Photo Courtesy Alicia Wynter

All-women hip hop group swings through hoops for charity

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By Annie Arnone

Phoenix Pagliacci was approached by 40 Oz Heroes—a Toronto group that showcases hip hop artists through videos and performances—in February 2016 about participating in an all-female music project featuring women-oriented lyrics and issues.

Following its release on International Women’s Day, it went viral.

One year later, she’s doing it all again. But this time, the group is using their music to raise money for the Toronto Rape Crisis Centre.

“As a rape survivor myself, I felt personally responsible for paying it forward to those who helped me through one of the worst times of my life,” Pagliacci said. “Being a Toronto organization, I felt it imperative to choose a local organization and a cause that is in line with what The Sorority believes—charity really does start at home.”

The centre is a not-for-profit organization that aims to raise money to counter violence against women, promoting equality in race, gender and sexuality—beliefs that the group uses as part of their musical identity.

Photo Courtesy Alicia Wynter

Pagliacci, a Ryerson criminal justice and law graduate, is one of the four women who make up the all-female hip hop group called The Sorority.

Music has always been a staple in Pagliacci’s life and family.

“It made for the best birthdays and cemented in memory the greatest family moments,” she said.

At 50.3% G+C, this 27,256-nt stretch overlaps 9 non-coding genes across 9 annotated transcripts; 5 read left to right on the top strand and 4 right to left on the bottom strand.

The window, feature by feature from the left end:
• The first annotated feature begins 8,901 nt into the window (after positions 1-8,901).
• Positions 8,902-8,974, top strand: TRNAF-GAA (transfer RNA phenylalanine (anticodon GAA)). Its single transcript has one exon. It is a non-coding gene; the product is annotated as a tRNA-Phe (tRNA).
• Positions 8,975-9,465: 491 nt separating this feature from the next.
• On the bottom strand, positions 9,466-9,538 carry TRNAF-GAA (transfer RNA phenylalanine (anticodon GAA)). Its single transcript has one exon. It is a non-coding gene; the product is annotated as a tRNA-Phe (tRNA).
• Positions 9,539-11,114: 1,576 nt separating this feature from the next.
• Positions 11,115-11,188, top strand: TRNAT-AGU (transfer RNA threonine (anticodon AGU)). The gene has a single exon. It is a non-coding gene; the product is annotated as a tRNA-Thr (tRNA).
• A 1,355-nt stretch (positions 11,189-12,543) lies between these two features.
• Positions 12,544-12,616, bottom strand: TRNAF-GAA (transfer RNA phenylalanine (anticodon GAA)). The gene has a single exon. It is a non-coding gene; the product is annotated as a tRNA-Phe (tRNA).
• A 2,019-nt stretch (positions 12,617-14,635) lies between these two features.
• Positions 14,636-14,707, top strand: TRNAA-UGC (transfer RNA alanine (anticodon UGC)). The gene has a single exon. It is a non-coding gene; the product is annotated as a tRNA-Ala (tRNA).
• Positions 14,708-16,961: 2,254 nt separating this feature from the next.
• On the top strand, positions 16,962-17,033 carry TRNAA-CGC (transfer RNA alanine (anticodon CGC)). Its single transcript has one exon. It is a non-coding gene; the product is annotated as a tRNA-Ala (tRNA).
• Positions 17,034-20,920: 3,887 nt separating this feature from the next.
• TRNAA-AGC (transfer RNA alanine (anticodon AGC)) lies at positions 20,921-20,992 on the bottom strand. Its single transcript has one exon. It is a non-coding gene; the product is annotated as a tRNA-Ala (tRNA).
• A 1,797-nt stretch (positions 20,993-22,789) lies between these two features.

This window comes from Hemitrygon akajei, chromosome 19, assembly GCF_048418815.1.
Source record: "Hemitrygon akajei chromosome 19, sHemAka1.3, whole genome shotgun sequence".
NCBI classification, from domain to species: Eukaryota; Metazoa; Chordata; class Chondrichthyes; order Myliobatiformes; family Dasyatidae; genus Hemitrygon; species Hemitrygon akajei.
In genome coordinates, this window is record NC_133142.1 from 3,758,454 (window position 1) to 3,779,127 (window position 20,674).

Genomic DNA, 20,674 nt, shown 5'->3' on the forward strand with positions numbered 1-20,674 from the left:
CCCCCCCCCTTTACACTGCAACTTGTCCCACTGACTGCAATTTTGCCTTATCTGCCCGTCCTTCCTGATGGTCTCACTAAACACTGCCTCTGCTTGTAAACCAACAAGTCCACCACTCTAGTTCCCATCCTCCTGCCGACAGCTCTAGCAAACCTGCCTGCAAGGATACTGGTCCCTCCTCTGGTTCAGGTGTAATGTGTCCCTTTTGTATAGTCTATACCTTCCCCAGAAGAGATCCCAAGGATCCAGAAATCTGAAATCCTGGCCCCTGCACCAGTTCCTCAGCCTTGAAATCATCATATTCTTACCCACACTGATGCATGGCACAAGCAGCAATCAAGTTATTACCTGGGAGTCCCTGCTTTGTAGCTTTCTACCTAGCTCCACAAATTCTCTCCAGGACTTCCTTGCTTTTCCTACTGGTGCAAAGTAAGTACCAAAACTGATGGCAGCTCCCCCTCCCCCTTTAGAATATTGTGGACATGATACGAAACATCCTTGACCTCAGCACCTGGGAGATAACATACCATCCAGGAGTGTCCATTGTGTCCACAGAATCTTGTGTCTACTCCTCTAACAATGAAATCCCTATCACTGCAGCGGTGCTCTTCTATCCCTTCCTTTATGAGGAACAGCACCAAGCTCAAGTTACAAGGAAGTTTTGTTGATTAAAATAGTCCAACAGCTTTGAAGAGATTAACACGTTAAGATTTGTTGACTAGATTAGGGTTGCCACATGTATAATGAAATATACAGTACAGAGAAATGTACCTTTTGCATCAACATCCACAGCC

At the age of six, she began writing music. Following her acceptance to Ryerson, Pagliacci began rapping and joined the Urban Hip Hop Union (UHHU), where she performed and freestyled her own work.

The members ran their own solo careers prior to their 2016 debut.

After receiving a comment on their video asking the group to make another one “asap,” they channeled their love for Lil’ Kim’s cover of “Ladies Night,” originally performed in the ‘70s by Kool and the Gang,  while jumping around in a local Toronto jungle gym called Pursuit.

The gym kind of looks like a glorified children’s jungle gym, minus the smell of feet and juice box vomit. It comes complete with a glow in the dark ball pit—a component that Pagliacci was sold on for the video—as well as monkey bars and ladders to climb.

“We all felt that the nostalgia of the ‘90s was missed and these new age artists are attempting to recreate that feeling by sampling from the greatest hip hop era,” said Pagliacci.”

Brodie Metcalfe, the events co-ordinator for the Ryerson Students’ Union and manager of The Sorority, said that the members took on the personas of the artists featured in Lil’ Kim’s song, and added new lyrics to the classic tune.

“They wanted to dedicate a lot of their work and artistry to making sure that they were providing commentary on women and hip hop, by incorporating media,” he said.

Photo Courtesy Alicia Wynter

Upon hearing about The Sorority’s idea to shoot inside of Pursuit with an all-women angle, the gym’s manager, Will McLean, decided to join forces with The Sorority, using their music video as promotion for Pursuit’s new women-identifying- only hours.

The group is set to headline multiple shows and play an upcoming concert in the U.S. They also plan to host a one-year anniversary show on March 8.

“It’s a huge milestone in our short existence and we are so excited to have put our gender and our city on the map,” said Pagliacci.

The video will be released on March 8, on International Women’s Day.

Over $500 has been raised for the Toronto Rape Crisis Centre so far.

To view video, go to this link:

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